[2] In the most typical situation, photos made for a wider gamut will always look desaturated and flat on normal (sRGB) displays. The reverse (oversaturation) happens if you have a wide-gamut monitor and view other people's sRGB photos while ignoring colour management.

  • Good answer overall but note that a camera RAW file can certainly capture a pure 500nm, emerald green from a laser or through a narrow filter. However, it is also well outside ProPhoto RGB and so will be clipped and desaturated when rendered in ProPhoto RGB. – doug Dec 20 '18 at 2:55
  • Surely it will capture; the question is: will it distinguish it from the closest ProPhoto green? Only then can we say that it matters. That said, some cameras capture near-infrared. There are always special cases. That's why I said "almost" :) – Zeus Dec 20 '18 at 3:23
  • It could easily distinguish such a color but only if it could render it in a larger colorspace than ProPhoto RGB. Even if a camera had "perfect" CFAs that met Luther/Ives it can't distinguish the color from one on the ProPhoto RGB limits absent converting to a colorspace larger than ProPhoto RGB. Even though such a camera would be able to capture the entire visible gamut. It's the target colorspace that limits the rendered image. ProPhoto RGB remains an excellent choice because reflected colors from real life objects are almost always inside ProPhoto RGB. – doug Dec 20 '18 at 3:31
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It depends on your intended purpose. If your output will be on typical screens (monitors, phones etc) then sRGB is going to get you the best most consistent colour accuracy. ProPhoto RGB has a wider colour gamut and so is technically better but you would only see the benefits if you are outputting to a medium that uses that colour range such as high quality print. You monitor won't even display that colour range and so you won't accurately be able to check colours.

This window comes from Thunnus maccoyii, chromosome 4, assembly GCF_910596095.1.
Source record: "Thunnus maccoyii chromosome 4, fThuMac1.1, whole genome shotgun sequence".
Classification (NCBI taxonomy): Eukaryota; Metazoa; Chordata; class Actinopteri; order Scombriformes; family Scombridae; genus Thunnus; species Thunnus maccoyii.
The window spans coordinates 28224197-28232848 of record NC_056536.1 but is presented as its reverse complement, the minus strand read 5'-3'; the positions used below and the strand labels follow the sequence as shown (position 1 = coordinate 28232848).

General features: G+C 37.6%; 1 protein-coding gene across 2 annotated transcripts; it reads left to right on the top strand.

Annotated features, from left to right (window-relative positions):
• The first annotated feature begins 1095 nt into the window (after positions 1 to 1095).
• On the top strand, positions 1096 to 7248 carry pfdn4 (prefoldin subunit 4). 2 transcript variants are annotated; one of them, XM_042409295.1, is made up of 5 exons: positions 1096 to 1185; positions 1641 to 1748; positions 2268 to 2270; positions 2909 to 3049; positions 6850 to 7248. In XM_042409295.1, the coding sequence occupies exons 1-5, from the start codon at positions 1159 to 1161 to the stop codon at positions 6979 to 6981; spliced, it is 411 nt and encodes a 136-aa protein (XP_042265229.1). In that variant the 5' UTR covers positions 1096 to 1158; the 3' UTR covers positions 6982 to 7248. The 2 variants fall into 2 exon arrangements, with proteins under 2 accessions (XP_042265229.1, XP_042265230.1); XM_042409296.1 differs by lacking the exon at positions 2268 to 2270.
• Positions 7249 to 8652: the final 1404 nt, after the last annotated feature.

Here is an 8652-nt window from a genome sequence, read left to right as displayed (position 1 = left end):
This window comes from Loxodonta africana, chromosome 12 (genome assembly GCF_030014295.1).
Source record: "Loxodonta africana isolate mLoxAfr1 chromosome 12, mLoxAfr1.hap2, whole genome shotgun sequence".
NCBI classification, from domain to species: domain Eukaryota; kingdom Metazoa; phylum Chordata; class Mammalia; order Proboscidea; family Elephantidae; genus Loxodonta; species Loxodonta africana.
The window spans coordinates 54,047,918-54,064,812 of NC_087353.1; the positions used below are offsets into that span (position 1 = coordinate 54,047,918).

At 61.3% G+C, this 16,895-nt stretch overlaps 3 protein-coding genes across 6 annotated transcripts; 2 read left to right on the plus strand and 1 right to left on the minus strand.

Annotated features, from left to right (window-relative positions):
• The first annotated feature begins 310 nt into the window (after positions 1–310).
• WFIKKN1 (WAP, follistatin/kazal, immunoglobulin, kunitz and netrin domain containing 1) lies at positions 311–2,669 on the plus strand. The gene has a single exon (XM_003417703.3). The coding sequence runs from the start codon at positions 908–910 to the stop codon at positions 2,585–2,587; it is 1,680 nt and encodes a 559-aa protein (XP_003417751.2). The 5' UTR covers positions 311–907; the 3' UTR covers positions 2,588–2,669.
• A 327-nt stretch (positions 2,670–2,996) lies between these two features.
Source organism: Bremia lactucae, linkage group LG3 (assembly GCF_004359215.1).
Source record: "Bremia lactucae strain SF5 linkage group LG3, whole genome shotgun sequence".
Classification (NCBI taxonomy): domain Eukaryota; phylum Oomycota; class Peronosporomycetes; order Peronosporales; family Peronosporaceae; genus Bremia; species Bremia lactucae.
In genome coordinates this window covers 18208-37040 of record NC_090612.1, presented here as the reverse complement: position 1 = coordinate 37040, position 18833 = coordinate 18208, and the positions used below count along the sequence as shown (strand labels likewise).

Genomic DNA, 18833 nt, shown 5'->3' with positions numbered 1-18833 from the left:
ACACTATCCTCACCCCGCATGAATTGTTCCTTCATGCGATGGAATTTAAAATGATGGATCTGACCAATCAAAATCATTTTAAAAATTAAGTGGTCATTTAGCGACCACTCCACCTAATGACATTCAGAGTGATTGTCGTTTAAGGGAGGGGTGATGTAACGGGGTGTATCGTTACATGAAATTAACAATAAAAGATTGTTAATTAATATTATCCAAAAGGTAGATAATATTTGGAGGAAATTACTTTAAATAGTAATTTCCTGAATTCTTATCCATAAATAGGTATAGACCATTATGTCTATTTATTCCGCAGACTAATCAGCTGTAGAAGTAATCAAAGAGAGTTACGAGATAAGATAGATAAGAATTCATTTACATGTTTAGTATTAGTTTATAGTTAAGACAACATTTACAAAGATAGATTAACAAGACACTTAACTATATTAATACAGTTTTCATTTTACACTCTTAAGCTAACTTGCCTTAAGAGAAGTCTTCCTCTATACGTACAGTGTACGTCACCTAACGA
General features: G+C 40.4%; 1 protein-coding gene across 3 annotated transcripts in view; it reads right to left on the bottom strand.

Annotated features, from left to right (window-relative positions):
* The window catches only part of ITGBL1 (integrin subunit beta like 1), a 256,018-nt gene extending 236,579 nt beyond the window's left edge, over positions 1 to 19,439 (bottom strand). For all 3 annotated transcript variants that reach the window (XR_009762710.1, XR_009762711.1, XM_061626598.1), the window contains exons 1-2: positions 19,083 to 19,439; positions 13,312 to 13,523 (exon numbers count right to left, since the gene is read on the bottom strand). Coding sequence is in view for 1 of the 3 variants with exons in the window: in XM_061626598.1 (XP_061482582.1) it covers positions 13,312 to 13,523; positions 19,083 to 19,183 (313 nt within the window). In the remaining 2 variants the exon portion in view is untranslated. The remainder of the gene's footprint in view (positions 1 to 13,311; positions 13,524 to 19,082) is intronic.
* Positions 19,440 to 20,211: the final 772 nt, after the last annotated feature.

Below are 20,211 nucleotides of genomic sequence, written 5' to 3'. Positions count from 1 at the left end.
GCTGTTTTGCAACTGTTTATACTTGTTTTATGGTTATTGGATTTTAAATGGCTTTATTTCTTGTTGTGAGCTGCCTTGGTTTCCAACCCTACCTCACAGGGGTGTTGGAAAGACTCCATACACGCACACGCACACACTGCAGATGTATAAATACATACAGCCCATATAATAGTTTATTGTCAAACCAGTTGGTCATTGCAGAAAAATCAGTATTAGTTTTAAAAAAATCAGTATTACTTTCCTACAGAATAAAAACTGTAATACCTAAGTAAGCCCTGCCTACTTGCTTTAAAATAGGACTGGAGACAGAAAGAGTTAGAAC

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I have an Epson printer / and print paper combination that gets very close to Pro-Photo RGB color gamut so for this printers workflow I use Pro-Photo. So the answer is that if you have a reason as I do to use this colorspace then ProPhoto is the best tool for that workflow.

Here's an example: sRGB and Epson S900 printer gamut comparison

To the assumption below that "no printer can print all colors in sRGB" while this may be true it has no bearing on why a color space profile is chosen for any specific workflow. The real reason to chose ProPhoto over sRGB or Adobe 1998 is simply gamut volume. If the gamut volume of the printer is larger than the container space, Gamut mapping cannot happen. So the container space must be larger than the destination space.